Steven Furtick, pastor of the Elevation Church in Charlotte, North Carolina says his large home is a gift from God.
Elevation Church pastor Furtick did not apologize Sunday for the 16,000-square-foot home in an exclusive community in neighboring Union County, The Charlotte Observer reported.
“My wife and I made a decision, and we built a house,” Furtick said at the church’s Blakeney location in Charlotte. “It’s a big house, and it’s a beautiful house, and we thank God for it.”
He spent about 10 minutes of his sermon on the explanation to the congregation, as well as those watching on screens in seven other locations. The church has about 12,000 followers.
Furtick did tell members he was sorry for any uncomfortable conversations they may have had about the home in Waxhaw.
“I have always tried to make this a church where you could be proud of your church,” Furtick said. The congregation gave him a standing ovation.
The 19-acre property has a tax value of $1.6 million, although a church financial officer said Furtick paid $325,000.
Furtick said only about 8,400 square feet of the house is heated, with the rest consisting of basement, attic, garage and porch space. A church official said Furtick is paying for the home with money from book sales.
Furtick has not said how much he makes from books and speaking engagements. He also has not disclosed his salary, which is determined by an appointed “Board of Overseers” comprised of other mega-church pastors, the newspaper reported.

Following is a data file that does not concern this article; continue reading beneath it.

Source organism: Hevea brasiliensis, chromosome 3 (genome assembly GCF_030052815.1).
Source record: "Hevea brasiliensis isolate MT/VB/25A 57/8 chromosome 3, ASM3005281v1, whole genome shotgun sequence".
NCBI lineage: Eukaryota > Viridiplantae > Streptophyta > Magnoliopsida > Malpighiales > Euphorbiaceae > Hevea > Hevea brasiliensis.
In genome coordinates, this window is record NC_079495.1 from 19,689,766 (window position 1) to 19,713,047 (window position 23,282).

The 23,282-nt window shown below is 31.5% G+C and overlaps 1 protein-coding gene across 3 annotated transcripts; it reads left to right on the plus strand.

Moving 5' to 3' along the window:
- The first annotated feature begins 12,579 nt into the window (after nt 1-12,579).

The home has come under scrutiny in Charlotte as Furtick follows the path of other mega-pastors who attract an audience outside their region as well as many within the immediate area.
Furtick mentioned in the sermon that he has been the subject of investigative reports.
“There’s an investigative reporter,” Furtick said. “He’s been calling around and people have been calling us.”
Warren Cole Smith, a Charlotte resident who writes books about the evangelical church, told WCNC that there’s no clue as to how much Furtick makes.
“We don’t know, and the reason we don’t know is because they won’t say,” said Smith. “The real problem is there’s a lack of transparency.”
Smith says that Furtick and his “board of overseers,” which is made up of five pastors who are similar to him but work for other churches, often preach at each other’s churches and conferences and receive money that way.
“These guys scratch each others’ backs. That’s not accountability.” said Chris Rosebrough, who runs a podcast called Pirate Christian Radio from his home near Indianapolis and is a critic of Furtick. “All of the accountability in Steven Furtick’s church goes from the top down.”
The Associated Press contributed to this report.